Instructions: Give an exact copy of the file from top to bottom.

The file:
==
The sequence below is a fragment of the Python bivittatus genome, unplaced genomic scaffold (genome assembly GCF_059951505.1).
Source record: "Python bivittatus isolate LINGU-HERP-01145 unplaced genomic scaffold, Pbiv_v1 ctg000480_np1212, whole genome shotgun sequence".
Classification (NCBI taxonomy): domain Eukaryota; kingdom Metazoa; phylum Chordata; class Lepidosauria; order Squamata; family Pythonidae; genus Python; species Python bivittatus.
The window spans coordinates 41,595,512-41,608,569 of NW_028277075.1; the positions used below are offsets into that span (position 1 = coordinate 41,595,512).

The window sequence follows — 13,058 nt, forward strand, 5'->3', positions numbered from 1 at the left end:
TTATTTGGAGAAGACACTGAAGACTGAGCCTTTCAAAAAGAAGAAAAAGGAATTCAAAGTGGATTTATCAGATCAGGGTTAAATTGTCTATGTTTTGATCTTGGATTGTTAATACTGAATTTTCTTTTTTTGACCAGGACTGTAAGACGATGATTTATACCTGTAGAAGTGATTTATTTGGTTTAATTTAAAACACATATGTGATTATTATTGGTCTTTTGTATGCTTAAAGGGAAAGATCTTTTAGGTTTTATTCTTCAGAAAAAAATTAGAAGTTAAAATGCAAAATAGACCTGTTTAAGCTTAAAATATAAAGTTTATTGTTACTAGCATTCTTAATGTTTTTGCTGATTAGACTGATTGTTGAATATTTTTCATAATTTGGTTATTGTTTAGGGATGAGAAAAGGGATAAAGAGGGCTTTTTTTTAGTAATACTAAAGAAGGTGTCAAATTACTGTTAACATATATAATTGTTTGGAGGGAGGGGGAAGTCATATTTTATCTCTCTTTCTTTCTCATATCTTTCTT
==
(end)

The sequence below is a fragment of the Python bivittatus genome, unplaced genomic scaffold (genome assembly GCF_059951505.1).
Source record: "Python bivittatus isolate LINGU-HERP-01145 unplaced genomic scaffold, Pbiv_v1 ctg000480_np1212, whole genome shotgun sequence".
Classification (NCBI taxonomy): domain Eukaryota; kingdom Metazoa; phylum Chordata; class Lepidosauria; order Squamata; family Pythonidae; genus Python; species Python bivittatus.
The window spans coordinates 41,595,512-41,608,569 of NW_028277075.1; the positions used below are offsets into that span (position 1 = coordinate 41,595,512).

The window sequence follows — 13,058 nt, forward strand, 5'->3', positions numbered from 1 at the left end:
TTATTTGGAGAAGACACTGAAGACTGAGCCTTTCAAAAAGAAGAAAAAGGAATTCAAAGTGGATTTATCAGATCAGGGTTAAATTGTCTATGTTTTGATCTTGGATTGTTAATACTGAATTTTCTTTTTTTGACCAGGACTGTAAGACGATGATTTATACCTGTAGAAGTGATTTATTTGGTTTAATTTAAAACACATATGTGATTATTATTGGTCTTTTGTATGCTTAAAGGGAAAGATCTTTTAGGTTTTATTCTTCAGAAAAAAATTAGAAGTTAAAATGCAAAATAGACCTGTTTAAGCTTAAAATATAAAGTTTATTGTTACTAGCATTCTTAATGTTTTTGCTGATTAGACTGATTGTTGAATATTTTTCATAATTTGGTTATTGTTTAGGGATGAGAAAAGGGATAAAGAGGGCTTTTTTTTAGTAATACTAAAGAAGGTGTCAAATTACTGTTAACATATATAATTGTTTGGAGGGAGGGGGAAGTCATATTTTATCTCTCTTTCTTTCTCATATCTTTCTT